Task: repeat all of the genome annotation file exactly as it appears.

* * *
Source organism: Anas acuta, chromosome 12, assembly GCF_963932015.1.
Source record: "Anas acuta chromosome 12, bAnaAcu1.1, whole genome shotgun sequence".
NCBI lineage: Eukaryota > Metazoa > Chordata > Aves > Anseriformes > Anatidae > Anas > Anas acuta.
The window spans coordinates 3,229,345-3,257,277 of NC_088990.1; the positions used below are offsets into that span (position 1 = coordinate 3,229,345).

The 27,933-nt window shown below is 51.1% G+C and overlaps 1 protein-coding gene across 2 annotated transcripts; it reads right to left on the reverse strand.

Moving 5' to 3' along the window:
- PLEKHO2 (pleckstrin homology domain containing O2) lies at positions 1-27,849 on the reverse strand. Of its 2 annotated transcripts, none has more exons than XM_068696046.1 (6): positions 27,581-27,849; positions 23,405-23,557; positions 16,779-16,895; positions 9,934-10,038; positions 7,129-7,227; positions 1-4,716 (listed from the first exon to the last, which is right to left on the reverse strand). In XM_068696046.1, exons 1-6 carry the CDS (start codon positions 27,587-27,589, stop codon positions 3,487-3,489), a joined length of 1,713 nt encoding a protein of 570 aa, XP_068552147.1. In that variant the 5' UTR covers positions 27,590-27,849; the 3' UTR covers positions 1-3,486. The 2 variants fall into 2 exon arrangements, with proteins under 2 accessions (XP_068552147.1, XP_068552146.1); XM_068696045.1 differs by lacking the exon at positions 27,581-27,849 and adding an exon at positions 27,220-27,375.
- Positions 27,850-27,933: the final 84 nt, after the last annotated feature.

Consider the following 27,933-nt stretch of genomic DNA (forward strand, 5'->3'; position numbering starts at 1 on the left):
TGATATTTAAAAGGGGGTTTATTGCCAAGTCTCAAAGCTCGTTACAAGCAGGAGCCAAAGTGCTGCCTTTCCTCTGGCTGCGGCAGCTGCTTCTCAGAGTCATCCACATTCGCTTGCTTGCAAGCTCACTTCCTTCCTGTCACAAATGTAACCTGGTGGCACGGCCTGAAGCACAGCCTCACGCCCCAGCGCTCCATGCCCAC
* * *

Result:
Source organism: Anas acuta, chromosome 12, assembly GCF_963932015.1.
Source record: "Anas acuta chromosome 12, bAnaAcu1.1, whole genome shotgun sequence".
NCBI lineage: Eukaryota > Metazoa > Chordata > Aves > Anseriformes > Anatidae > Anas > Anas acuta.
The window spans coordinates 3,229,345-3,257,277 of NC_088990.1; the positions used below are offsets into that span (position 1 = coordinate 3,229,345).

The 27,933-nt window shown below is 51.1% G+C and overlaps 1 protein-coding gene across 2 annotated transcripts; it reads right to left on the reverse strand.

Moving 5' to 3' along the window:
- PLEKHO2 (pleckstrin homology domain containing O2) lies at positions 1-27,849 on the reverse strand. Of its 2 annotated transcripts, none has more exons than XM_068696046.1 (6): positions 27,581-27,849; positions 23,405-23,557; positions 16,779-16,895; positions 9,934-10,038; positions 7,129-7,227; positions 1-4,716 (listed from the first exon to the last, which is right to left on the reverse strand). In XM_068696046.1, exons 1-6 carry the CDS (start codon positions 27,587-27,589, stop codon positions 3,487-3,489), a joined length of 1,713 nt encoding a protein of 570 aa, XP_068552147.1. In that variant the 5' UTR covers positions 27,590-27,849; the 3' UTR covers positions 1-3,486. The 2 variants fall into 2 exon arrangements, with proteins under 2 accessions (XP_068552147.1, XP_068552146.1); XM_068696045.1 differs by lacking the exon at positions 27,581-27,849 and adding an exon at positions 27,220-27,375.
- Positions 27,850-27,933: the final 84 nt, after the last annotated feature.

Consider the following 27,933-nt stretch of genomic DNA (forward strand, 5'->3'; position numbering starts at 1 on the left):
TGATATTTAAAAGGGGGTTTATTGCCAAGTCTCAAAGCTCGTTACAAGCAGGAGCCAAAGTGCTGCCTTTCCTCTGGCTGCGGCAGCTGCTTCTCAGAGTCATCCACATTCGCTTGCTTGCAAGCTCACTTCCTTCCTGTCACAAATGTAACCTGGTGGCACGGCCTGAAGCACAGCCTCACGCCCCAGCGCTCCATGCCCAC